​​​​​​​Strong Sales Aside, Major Retailers Confused by COVID-19

Mike Troy
Editorial Director
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CBO unemployment chart
With the Congressional Budget Office projecting unemployment to surpass 16% in the second quarter, retailers are understandably concerned about publicly sharing sales forecasts, with the exception of Amazon.

Never before have so many retailers been so unsure about the future and the outlook for consumer spending – except for Amazon.

Major retailers such as Walmart, The Home Depot, Target and Lowes reported spectacular sales growth during the first quarter, but none were willing to express an opinion when it came to their outlook for second quarter sales. The source of their consternation is, of course, COVID-19, and each offered a variation on the theme of the uncertainty caused by the virus.

However, it’s worth noting that at the time the companies reported first quarter results they were already three weeks in on the second quarter period. The combination of quarter-to-date actual results, powerful forecasting capabilities and purchase intent signals gleaned from online search behavior should have given the companies a reasonable degree of visibility into their future sales performance. However, they chose not to share publicly their expectations around shopper behavior that would have been implied in a sales or earnings forecast.

One exception to this approach was Amazon. Although it reported results for its first quarter period which runs from January through March on April 30, it did share an outlook for its second quarter period. Amazon said it expects second quarter sales to grow between 18% and 28% to between $75 billion and $81 billion. The company also forecast a $1.5 billion operating loss due to $4 billion in COVID-19 related expenses.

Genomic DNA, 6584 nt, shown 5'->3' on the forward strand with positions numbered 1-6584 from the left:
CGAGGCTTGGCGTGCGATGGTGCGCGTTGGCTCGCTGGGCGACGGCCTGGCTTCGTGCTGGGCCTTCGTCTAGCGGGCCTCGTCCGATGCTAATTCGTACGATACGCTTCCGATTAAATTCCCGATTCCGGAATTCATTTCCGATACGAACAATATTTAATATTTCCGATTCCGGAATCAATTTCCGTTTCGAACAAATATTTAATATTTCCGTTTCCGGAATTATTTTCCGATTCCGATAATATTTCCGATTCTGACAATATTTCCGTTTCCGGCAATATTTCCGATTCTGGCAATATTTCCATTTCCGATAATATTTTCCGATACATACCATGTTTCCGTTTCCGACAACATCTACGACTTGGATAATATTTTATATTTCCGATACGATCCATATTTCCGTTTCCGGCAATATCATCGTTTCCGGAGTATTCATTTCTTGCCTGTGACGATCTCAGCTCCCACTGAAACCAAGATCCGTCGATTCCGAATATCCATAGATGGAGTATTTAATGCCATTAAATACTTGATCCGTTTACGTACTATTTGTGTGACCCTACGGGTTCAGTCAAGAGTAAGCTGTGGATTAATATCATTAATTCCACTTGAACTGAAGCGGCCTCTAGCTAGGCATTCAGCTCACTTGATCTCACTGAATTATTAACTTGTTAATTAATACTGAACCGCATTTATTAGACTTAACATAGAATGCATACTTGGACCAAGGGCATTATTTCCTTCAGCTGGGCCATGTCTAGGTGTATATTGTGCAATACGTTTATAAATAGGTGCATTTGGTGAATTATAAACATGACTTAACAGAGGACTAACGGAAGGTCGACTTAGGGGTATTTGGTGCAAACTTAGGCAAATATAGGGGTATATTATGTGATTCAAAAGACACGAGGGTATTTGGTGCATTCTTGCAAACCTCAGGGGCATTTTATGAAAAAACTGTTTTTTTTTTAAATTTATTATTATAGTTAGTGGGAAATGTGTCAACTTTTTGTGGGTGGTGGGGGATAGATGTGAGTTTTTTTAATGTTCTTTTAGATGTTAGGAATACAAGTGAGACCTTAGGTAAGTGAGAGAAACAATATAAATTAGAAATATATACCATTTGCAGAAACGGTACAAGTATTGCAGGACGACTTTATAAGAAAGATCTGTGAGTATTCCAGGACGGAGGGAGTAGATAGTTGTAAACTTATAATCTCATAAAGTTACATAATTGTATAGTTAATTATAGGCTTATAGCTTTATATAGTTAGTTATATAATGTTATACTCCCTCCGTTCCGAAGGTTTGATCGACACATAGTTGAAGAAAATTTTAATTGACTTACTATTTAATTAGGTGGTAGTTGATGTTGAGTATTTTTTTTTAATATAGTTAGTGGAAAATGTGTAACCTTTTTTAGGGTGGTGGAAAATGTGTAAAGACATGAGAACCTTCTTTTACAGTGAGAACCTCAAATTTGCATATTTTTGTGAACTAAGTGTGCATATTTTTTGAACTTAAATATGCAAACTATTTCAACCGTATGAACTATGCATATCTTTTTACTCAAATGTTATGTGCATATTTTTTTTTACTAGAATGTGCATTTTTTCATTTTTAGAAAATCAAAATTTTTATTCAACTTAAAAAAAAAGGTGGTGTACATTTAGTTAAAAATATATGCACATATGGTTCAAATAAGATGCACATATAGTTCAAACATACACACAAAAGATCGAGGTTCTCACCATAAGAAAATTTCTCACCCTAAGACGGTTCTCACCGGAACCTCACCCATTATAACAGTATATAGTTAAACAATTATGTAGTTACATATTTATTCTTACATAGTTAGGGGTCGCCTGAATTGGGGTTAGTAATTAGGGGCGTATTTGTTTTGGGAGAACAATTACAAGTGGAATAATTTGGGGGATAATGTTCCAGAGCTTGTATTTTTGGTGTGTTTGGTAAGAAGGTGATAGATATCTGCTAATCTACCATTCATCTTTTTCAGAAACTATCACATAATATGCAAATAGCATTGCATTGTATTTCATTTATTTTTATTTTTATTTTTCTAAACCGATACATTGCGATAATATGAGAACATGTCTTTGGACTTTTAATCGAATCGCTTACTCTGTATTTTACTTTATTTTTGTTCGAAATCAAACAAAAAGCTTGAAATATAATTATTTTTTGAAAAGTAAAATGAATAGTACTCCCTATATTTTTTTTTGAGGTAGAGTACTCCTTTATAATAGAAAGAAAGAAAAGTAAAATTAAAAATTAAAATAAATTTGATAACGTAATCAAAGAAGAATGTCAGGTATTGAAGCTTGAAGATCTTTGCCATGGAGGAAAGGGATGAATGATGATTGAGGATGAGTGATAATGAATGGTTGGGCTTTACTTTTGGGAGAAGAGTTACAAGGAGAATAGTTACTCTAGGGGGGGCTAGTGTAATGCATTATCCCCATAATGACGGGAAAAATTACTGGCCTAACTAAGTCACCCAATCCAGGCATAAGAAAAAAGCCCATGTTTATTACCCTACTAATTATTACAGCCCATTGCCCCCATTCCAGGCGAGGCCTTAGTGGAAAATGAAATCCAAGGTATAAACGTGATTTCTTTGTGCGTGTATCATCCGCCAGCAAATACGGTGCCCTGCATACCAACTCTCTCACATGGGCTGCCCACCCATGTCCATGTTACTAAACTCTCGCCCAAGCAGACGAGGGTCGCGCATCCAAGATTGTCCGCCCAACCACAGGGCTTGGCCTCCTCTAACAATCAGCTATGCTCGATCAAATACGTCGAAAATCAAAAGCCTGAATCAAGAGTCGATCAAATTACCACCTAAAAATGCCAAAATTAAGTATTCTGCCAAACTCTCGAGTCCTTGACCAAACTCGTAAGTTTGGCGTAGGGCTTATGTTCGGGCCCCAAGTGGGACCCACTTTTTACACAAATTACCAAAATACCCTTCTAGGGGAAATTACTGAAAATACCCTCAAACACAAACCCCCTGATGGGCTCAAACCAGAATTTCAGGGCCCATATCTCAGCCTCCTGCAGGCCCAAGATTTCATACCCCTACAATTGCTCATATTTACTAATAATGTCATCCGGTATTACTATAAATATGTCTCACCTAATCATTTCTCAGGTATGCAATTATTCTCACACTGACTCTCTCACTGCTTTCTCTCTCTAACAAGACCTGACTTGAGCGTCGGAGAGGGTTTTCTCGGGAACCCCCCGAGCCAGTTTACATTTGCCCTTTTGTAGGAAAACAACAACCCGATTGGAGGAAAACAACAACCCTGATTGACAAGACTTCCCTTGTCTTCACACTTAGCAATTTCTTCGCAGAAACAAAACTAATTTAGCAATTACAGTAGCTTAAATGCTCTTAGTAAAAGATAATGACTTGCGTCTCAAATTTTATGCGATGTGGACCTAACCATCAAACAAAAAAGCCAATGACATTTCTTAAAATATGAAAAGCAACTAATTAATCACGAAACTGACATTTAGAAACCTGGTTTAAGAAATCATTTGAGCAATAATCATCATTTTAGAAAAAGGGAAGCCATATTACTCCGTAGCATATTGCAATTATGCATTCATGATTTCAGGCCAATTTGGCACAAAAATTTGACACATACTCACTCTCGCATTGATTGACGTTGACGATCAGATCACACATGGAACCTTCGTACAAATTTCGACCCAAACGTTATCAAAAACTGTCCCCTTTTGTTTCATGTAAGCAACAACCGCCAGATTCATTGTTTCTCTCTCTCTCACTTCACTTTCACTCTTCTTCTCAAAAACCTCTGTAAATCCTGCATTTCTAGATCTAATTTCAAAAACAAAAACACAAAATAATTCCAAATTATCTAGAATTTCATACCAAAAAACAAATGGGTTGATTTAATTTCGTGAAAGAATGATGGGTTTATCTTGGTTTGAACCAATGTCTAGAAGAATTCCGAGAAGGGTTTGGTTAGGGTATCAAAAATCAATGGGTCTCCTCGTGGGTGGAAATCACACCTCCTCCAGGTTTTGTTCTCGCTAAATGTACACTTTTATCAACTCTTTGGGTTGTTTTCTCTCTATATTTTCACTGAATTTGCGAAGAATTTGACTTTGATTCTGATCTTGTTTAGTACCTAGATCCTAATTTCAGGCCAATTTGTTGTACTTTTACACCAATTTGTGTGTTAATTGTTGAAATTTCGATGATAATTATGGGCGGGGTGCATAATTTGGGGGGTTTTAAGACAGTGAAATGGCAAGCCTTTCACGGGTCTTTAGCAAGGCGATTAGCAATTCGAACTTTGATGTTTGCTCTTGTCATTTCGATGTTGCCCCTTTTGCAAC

Conversely, Walmart cited “unprecedented variability in the macro environment brought on by COVID-19,” as a reason for withdrawing financial guidance for its current fiscal year.

“The decision to withdraw guidance reflects significant uncertainty around several key external variables and their potential impact on our business and the global economy, including: the duration and intensity of the COVID-19 health crisis globally, the length and impact of stay-at-home orders, the scale and duration of economic stimulus, employment trends and consumer confidence,” said Walmart CFO Brett Biggs.

It was a similar message from Home Depot, which noted, “while sales trends were strong at the end of the first quarter and into the first two weeks of the second quarter, as a result of the uncertainty related to the duration of COVID-19 and its impact on the broader economy, the company is suspending its previously communicated fiscal 2020 guidance.

Walmart and Home Deport reported results on Tuesday and on Wednesday Target and Lowes also punted on providing guidance.

Target first withdrew its guidance and full year outlook on March 25, given what it called, “the unusually wide range of potential outcomes as a result of the highly fluid and uncertain outlook for consumer shopping patterns and government policies related to COVID-19.” Given persistent uncertainty, Target opted to not provide second-quarter or updated full-year guidance.

Lowes also withdrew financial guidance for its current fiscal year.

“The company delivered strong financial performance in the first quarter, with continued sales momentum in May,” according to a statement from Lowes. “However, there is limited visibility into future business trends in this unprecedented operating environment, which results in an unusually wide range of potential outcomes for 2020 financial performance.”

The unusually wide range of outcomes was certainly reflected in Amazon’s guidance which foresees a potential swing of as much as $6 billion in sales.